My meager stock portfolio - like the portfolios of so many - is worth on paper a fraction of what it claimed to be worth a couple of years ago. Yet as banks fail and the financial sector raids the American taxpayers, first in the portfolio and then, gun and ski-mask in hand, in the form of government subsidies we laughingly call a "bailout," those who have run these economic institutions into the ground have been rewarded with billions in bonuses, the sixth largest such haul in history.
Bonuses, part of the great euphemistic system that grants "compensation" to the great sages of the marketplace with the rest of us earn our paltry salaries, serve a two-fold purpose: to reward performance, and to retain the services of those who have performed well. But who on Wall Street merits a bonus in this economic climate? White captures the scandal of it well in this understated line:
...Wall Street disbursed billions despite staggering loses and a shrinking job market.
In other words, to say that these bonuses - which amount to the sixth largest in history! - are without justification may be the greatest understatement I will utter this young year. They can't be a reward for good performance, as there has been no good performance to reward. In fact, many of the companies offering these bonuses have been run into the ground by those they are now "compensating." And, these bonuses are certainly not offered to retain the service of valuable employees. In this job market, where are they going to go?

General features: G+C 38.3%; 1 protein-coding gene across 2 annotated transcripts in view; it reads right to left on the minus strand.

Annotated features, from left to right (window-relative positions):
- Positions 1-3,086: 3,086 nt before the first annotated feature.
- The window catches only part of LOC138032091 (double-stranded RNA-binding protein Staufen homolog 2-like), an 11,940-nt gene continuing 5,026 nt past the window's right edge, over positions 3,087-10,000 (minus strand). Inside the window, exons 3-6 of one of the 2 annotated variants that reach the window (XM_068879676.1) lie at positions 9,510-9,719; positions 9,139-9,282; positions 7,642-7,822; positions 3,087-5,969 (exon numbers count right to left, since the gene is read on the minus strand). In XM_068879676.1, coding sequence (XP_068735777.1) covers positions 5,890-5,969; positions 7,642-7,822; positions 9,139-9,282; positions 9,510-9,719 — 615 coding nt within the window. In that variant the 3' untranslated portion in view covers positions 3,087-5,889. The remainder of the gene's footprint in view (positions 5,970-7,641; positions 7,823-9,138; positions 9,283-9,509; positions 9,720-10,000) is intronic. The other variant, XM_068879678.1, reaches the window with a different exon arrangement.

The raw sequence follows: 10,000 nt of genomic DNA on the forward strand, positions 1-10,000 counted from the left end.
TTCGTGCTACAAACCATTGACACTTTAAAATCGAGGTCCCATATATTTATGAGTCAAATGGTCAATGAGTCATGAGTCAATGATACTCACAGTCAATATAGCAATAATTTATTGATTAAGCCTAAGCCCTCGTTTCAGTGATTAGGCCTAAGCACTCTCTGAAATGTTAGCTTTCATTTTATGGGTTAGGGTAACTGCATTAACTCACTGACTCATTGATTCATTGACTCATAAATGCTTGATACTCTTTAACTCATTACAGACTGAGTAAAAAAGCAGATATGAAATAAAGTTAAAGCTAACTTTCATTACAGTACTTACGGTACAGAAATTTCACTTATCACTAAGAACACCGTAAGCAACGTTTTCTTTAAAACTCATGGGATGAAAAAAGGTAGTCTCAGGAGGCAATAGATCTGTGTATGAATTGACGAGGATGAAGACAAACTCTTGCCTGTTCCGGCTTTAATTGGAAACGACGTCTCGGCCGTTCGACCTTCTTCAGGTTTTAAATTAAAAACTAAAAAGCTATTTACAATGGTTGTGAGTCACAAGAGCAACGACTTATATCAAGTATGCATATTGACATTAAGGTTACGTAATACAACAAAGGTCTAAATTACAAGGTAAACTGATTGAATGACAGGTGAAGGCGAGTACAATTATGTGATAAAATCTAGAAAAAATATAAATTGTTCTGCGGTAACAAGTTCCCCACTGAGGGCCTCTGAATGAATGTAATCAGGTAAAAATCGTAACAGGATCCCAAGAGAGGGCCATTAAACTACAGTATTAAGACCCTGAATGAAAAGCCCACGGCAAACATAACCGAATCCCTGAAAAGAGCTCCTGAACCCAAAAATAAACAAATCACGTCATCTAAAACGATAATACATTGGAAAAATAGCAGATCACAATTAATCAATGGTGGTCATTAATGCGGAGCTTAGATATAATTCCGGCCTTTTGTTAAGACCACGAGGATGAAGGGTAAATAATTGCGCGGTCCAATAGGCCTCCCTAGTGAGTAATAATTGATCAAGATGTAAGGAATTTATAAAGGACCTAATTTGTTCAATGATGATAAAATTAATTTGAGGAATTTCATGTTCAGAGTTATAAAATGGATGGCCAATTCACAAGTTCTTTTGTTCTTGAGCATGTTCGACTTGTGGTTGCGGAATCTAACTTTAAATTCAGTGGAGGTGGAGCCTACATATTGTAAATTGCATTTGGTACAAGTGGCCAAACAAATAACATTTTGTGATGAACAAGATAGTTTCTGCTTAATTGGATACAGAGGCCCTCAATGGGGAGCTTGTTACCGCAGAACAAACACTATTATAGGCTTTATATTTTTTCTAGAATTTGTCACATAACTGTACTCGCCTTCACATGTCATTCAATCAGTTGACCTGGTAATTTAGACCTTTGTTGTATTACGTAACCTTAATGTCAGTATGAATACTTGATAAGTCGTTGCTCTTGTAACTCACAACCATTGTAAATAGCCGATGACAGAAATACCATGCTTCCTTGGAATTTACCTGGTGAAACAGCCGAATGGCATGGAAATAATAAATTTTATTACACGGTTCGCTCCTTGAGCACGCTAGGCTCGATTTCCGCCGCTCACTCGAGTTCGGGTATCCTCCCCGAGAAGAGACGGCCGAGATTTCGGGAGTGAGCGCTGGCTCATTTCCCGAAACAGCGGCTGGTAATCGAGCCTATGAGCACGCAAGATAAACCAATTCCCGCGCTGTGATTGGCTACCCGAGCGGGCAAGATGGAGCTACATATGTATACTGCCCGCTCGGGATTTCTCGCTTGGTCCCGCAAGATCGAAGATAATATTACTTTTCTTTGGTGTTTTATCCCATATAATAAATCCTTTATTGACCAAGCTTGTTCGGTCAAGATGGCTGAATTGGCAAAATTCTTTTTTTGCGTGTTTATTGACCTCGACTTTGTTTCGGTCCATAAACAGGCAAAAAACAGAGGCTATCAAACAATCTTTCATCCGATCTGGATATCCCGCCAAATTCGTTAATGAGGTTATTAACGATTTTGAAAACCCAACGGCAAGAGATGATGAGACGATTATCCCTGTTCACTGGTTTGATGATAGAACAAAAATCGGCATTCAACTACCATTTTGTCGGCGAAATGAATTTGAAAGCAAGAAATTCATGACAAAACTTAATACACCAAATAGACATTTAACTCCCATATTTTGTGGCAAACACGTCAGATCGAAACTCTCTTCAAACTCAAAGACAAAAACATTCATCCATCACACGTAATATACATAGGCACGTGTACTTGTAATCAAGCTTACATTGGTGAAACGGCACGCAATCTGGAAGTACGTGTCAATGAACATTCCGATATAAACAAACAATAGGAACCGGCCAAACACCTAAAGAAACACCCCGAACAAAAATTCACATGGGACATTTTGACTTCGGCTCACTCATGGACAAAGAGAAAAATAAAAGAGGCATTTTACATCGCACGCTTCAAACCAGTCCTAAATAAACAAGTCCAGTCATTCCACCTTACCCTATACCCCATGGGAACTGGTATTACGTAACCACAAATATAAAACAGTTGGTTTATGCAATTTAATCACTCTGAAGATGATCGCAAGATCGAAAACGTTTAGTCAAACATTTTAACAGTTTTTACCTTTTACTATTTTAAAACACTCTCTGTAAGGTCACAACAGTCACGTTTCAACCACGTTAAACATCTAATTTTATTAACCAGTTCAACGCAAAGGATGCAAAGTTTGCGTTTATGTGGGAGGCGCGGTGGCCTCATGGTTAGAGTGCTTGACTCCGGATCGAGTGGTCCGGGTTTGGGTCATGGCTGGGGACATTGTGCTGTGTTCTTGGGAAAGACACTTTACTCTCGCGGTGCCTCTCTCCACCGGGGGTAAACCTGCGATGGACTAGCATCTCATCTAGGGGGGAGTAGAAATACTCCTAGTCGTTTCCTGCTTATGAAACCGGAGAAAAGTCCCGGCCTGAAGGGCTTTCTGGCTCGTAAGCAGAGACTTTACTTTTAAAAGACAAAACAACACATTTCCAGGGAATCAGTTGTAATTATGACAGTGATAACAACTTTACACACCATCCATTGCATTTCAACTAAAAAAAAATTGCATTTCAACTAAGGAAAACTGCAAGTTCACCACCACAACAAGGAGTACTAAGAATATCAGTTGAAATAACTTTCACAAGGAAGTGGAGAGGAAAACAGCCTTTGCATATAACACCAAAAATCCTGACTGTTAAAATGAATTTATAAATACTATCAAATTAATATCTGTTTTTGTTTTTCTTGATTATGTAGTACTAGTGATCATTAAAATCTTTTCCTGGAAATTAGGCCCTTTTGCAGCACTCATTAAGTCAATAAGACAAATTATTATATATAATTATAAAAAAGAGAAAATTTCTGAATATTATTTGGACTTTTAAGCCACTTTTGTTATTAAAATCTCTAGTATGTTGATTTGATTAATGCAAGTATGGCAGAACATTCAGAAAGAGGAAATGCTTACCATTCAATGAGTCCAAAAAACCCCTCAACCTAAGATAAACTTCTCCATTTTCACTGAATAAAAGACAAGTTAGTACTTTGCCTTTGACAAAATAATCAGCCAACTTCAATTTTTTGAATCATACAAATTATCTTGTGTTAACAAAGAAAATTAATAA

White notes that Merrill Lynch - a once-proud institution who has now appeared twice in Washington, hat in hand, begging for a "bailout" - just paid out somewhere between $4 and $5 billion in bonuses. Let me get this straight. They did so poorly that they now need my tax dollars to secure their very survival, yet they can afford to pay out billions in bonuses to the people who have put them in critical condition!
I heard an awful lot, during the most recent presidential campaign, about "class warfare." Let me stipulate that this is class warfare. The use of my tax dollars to subsidize billions in corporate bonuses so that the rich don't have to give up their inalienable right to obscene wealth, is class warfare. It is robbing to poor to pay the rich, and should be infinitely more scandalous than president Obama's plan to raise the taxes on the highest income bracket to pre-Bush levels.